Debt. Everyone seems to have it these days, in fact it’s on the rise in Canada and that trend seems to continue each year. But how much debt is too much?  How do you know how much you should spend on a home? If your credit score is good, your jobs are steady and secure, and you have a healthy down payment saved how do you decide how much house to buy when banks are just waiting to throw money at you. Here’s a bit of advice to work through that tough question.

Budget. It may sound obvious but drawing up a personal budget and including the new mortgage payment is a great place to start. A general rule of thumb in the industry is to not have your mortgage payment exceed around 32% of your household income. This rule might be tricky for some. Even though a lender, based on their ratios and guidelines, might state that you’re able to qualify for a certain amount, you should always look at your self personally and ask if it’s enough to allow you to pay for the home and maintain your lifestyle if that’s what’s important to you. You don’t want to take yourself out of your comfort level and become house poor.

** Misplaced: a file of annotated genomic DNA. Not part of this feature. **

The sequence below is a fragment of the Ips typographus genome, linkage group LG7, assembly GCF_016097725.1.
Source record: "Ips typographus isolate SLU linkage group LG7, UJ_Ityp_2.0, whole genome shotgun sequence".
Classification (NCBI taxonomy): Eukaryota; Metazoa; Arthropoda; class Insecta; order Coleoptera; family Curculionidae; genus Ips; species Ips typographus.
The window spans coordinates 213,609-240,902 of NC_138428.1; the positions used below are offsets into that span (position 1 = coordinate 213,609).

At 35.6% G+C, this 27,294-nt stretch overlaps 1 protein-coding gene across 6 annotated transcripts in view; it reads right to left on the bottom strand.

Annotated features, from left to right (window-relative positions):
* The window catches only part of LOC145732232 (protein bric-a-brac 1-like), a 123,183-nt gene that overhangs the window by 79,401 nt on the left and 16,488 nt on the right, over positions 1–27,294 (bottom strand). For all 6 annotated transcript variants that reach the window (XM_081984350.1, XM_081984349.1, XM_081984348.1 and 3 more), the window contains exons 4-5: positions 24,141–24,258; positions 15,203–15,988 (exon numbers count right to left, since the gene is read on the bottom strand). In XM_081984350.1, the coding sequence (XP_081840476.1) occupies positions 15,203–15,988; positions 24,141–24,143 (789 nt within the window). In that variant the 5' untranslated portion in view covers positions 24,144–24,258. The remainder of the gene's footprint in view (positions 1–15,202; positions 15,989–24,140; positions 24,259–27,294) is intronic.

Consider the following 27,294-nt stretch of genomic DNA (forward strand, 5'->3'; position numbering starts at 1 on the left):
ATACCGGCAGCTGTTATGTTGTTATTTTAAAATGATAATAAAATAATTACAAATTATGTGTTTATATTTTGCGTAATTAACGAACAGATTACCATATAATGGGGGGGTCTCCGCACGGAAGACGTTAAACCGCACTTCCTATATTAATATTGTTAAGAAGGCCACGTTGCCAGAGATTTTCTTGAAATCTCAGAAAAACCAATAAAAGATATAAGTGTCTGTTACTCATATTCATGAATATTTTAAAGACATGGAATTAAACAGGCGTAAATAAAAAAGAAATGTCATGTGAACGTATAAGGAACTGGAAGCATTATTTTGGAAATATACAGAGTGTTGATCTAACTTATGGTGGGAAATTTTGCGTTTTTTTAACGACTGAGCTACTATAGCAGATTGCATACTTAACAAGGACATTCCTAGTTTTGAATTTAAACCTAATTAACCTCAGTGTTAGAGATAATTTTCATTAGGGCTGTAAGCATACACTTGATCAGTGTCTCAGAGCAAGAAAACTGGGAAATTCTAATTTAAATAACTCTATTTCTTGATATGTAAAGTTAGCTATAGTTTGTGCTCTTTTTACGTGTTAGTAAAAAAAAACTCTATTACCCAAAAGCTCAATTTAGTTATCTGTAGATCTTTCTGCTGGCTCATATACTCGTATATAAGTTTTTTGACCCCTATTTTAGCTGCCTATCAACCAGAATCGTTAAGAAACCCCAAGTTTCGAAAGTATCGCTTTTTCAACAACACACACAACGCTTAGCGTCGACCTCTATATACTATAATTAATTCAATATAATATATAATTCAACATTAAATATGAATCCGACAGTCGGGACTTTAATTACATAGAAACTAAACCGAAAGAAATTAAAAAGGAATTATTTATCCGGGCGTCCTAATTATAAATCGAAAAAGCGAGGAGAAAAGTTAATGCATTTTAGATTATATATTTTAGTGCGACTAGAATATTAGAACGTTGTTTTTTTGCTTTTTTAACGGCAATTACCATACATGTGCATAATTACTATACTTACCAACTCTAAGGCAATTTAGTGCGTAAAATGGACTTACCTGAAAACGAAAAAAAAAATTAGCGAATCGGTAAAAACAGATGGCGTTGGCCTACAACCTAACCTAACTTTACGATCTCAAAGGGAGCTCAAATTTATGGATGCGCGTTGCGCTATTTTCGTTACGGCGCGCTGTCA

Reconsider the ‘starter home’. Look at the entire situation. With rising transportation costs, it may not be worthwhile to buy the small starter home in the ‘burbs because it’s more economical at first glance. Look at the bigger picture. Consider costs including everything from transportation to property taxes. Maybe a larger home is a better option now if you know you will soon be graduating into a bigger home anyway. A $50,000 difference in purchase price between two homes now may not be that much in the long run if you are certain you will be spending more years in the home.

Focus on more than just rates. Buyers seem to be focused on one main aspect of their mortgage-the interest rate. A popular type of mortgage registered today is called a collateral mortgage. Basically it allows for more ease in taking out a line of credit from the house, making the mortgage difficult to switch to another bank. Transferring the mortgage usually will then require paying extra fees vs. a conventional mortgage that can be transferred at usually no cost to the consumer at the end of the term. Think about what your needs will be financially in the future as this might play an important role besides just interest rate.

Whatever you decide, make sure to consult with a trusted financial advisor and Saskatoon real estate professional that you’re sure has your best interest in mind.

Kari Calder
Saskatoon Real Estate Agent
Century 21 Fusion
kari@saskatoonrealestate.net

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